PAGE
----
Job Seekers
Whether you're looking for your very first job, switching careers, or re-entering the job market after an extended absence, finding a job whittles down to two main tasks: understanding yourself and understanding the job market. Presuming you've already chosen a career and are currently searching for jobs, here are several ways to actually get a job.

Network. The best companies to work for tend to rely heavily (up to 40%) on employee referrals.[1] Make a list of all of your friends, relatives, and acquaintances. Call each one and ask them if they know of any openings that they could recommend you for. Don't be too humble or apologetic; tell them what you've been looking for, but let them know that you're flexible and that if they have any suggestions, you're open to them.

Volunteer. If you aren't already, start volunteering for an organization that focuses on something that you're passionate about. You may end up doing boring or easy work in the beginning, but as you stick around and demonstrate your commitment, you'll be given more responsibilities. Not only will you be helping others, but you'll also be gaining references. You should emphasize your volunteer experience on your resume, as companies that treat their employees well tend to favor candidates who help the community somehow.

Prepare for a behavioral interview. You might be asked to describe problems you've encountered in the past and how you handled them, or you'll be given a hypothetical situation and asked what you would do. They'll basically want to know how you'll perform when faced with obstacles in the position you're interviewing for. Be able to give honest, detailed examples from your past, even if the question is hypothetical.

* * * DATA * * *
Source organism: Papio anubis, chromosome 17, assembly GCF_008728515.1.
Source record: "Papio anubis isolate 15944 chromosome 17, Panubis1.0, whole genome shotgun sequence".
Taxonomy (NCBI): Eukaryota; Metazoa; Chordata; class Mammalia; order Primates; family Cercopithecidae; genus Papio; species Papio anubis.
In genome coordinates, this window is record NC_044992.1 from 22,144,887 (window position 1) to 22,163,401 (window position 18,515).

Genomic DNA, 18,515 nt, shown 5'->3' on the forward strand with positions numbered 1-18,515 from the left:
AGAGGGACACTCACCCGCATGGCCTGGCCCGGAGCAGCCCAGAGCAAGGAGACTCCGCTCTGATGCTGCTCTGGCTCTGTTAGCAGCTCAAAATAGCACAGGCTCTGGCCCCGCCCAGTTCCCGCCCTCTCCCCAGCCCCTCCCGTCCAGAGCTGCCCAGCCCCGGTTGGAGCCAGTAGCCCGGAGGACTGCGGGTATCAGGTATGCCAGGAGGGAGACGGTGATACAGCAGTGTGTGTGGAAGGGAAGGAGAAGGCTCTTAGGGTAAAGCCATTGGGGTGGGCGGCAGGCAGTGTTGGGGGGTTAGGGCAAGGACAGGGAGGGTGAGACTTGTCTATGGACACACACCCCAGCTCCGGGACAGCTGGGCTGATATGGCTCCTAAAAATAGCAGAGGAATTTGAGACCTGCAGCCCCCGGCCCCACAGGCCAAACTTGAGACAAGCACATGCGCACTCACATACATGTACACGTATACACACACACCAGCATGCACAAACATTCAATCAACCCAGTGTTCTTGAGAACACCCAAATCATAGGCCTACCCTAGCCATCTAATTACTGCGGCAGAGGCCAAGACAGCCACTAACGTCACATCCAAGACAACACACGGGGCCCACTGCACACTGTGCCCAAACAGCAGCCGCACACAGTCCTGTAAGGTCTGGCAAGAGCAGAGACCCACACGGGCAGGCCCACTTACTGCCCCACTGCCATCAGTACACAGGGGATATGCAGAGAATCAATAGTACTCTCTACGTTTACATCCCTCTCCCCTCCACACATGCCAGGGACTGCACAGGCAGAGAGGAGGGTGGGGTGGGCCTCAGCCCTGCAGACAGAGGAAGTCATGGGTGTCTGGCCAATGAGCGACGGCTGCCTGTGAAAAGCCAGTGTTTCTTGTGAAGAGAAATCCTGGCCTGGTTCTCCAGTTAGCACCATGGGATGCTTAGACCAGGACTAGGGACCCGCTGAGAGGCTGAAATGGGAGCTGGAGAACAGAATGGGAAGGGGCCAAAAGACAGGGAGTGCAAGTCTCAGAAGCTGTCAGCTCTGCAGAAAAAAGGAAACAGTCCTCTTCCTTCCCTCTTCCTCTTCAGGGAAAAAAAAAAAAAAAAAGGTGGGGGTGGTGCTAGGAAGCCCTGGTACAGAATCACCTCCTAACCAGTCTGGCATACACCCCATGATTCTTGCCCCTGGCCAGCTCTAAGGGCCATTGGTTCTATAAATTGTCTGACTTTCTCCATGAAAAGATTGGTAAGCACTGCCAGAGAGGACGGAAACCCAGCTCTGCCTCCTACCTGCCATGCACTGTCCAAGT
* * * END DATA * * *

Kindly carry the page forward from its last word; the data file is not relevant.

Research the company. Don't just "do an Internet search, memorize their mission, and be done with it." If it's a retail company, visit a few of their stores, observe the customers, and even strike up a few conversations. Talk to existing employees--ask them what it's like working there, how long the position has been open, and what you can do to increase your chances of getting it. Become familiar with the history of the company. Who started it? Where? Who runs it now? Be creative, and do whatever you think the other candidates don't have the guts to do.

Make a list of work-related skills you'd like to learn. Your employer will be interested in hearing about how you intend to become a better employee. Think about which skills will make you more competent in the position you're applying for. Public speaking, project management, team leading, and computer programs are usually beneficial. Find some books and upcoming conferences that would significantly improve your abilities. In an interview, tell the employer what you're reading and learning, and that you'd like to continue doing so

Change your attitude. There's a difference between making phone calls and going to interviews thinking "I'm looking for a job" versus "I'm here to do the work you need to have done".[2] When you're looking to get a job, you're expecting someone to give something to you, so you focus on impressing them. Yes, it's important to make a good impression, but it's even more important to demonstrate your desire and ability to help. Everything that you write and say should be preceded silently by the statement "This is how I can help your business succeed."

Fit the job to the skills rather than the other way around. Many people search for jobs, then try to see how they can "tweak" the way they present their own skills and experiences to fit the job description. Instead, try something different. Make a list of all of your skills, determine which kinds of businesses and industries need them most (ask around for advice if you need to) and find businesses that'll benefit from having you and your skills around.